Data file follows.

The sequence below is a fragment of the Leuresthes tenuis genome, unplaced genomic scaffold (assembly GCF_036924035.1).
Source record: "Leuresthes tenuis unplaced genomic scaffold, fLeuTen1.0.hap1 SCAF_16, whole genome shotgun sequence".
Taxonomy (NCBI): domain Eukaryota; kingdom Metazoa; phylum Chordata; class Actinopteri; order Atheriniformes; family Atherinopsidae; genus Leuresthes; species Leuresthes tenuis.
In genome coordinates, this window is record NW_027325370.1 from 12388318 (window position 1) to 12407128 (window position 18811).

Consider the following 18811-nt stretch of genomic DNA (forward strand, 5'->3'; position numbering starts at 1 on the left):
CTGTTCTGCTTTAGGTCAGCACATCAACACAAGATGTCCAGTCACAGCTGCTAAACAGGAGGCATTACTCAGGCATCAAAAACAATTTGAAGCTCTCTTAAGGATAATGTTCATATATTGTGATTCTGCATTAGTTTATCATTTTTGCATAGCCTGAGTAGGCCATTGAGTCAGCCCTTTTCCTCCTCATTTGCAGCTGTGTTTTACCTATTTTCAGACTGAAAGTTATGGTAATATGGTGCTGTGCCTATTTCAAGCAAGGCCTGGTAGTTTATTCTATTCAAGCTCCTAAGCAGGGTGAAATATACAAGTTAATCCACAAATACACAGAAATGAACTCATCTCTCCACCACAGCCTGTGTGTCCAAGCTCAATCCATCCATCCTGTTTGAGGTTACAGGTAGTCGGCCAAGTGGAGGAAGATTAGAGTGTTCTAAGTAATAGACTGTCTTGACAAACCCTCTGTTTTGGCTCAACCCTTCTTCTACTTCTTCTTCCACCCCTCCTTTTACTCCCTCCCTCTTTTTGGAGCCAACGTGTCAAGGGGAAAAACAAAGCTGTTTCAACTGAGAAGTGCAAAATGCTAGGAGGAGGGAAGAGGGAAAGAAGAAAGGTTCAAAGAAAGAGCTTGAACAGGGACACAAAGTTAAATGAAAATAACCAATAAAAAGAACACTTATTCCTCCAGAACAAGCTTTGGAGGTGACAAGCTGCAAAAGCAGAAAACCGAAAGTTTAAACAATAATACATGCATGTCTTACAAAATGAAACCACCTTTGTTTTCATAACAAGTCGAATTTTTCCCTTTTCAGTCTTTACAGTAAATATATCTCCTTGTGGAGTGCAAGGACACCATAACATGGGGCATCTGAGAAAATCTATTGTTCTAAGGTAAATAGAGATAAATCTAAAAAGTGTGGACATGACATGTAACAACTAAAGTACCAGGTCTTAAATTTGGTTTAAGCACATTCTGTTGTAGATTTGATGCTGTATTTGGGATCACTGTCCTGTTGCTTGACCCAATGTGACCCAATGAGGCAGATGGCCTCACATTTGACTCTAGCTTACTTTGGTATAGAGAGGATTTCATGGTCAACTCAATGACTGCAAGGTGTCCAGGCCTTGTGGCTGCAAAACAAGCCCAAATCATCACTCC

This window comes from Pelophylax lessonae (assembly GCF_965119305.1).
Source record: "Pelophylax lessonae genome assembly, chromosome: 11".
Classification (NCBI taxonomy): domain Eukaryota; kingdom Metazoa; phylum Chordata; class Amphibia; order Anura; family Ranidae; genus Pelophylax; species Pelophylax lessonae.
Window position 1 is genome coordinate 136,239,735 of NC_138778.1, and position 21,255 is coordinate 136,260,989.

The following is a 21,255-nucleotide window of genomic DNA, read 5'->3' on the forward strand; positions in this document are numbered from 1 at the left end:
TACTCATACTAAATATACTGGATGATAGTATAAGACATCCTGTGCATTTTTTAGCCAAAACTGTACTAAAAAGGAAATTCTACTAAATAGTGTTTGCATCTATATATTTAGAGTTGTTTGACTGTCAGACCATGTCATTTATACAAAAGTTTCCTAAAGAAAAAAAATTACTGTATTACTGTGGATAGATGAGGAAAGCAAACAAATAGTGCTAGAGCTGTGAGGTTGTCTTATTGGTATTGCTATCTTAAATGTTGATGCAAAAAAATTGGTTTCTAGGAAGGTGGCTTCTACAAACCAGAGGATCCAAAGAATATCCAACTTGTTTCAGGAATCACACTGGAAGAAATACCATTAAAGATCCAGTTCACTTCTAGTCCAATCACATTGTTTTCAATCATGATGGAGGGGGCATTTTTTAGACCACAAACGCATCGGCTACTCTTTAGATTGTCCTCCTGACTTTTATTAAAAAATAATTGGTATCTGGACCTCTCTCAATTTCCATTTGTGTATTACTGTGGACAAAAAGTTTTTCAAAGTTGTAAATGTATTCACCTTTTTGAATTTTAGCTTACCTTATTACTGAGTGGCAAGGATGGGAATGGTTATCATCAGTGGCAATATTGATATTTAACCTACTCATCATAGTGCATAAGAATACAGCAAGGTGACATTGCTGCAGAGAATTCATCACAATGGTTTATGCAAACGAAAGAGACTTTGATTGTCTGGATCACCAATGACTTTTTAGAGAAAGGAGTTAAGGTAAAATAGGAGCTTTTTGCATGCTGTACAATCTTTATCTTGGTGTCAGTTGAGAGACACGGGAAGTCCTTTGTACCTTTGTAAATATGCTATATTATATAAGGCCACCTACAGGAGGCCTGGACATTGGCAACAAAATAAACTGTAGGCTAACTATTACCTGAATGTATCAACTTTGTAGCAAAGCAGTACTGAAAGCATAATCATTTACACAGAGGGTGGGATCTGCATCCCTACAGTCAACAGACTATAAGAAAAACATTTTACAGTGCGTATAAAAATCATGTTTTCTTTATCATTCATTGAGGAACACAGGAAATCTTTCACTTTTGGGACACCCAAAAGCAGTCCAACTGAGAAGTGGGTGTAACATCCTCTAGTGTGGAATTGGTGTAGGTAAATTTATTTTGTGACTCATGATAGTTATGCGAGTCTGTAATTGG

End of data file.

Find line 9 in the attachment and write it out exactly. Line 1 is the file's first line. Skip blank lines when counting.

Classification (NCBI taxonomy): domain Eukaryota; kingdom Metazoa; phylum Chordata; class Amphibia; order Anura; family Ranidae; genus Pelophylax; species Pelophylax lessonae.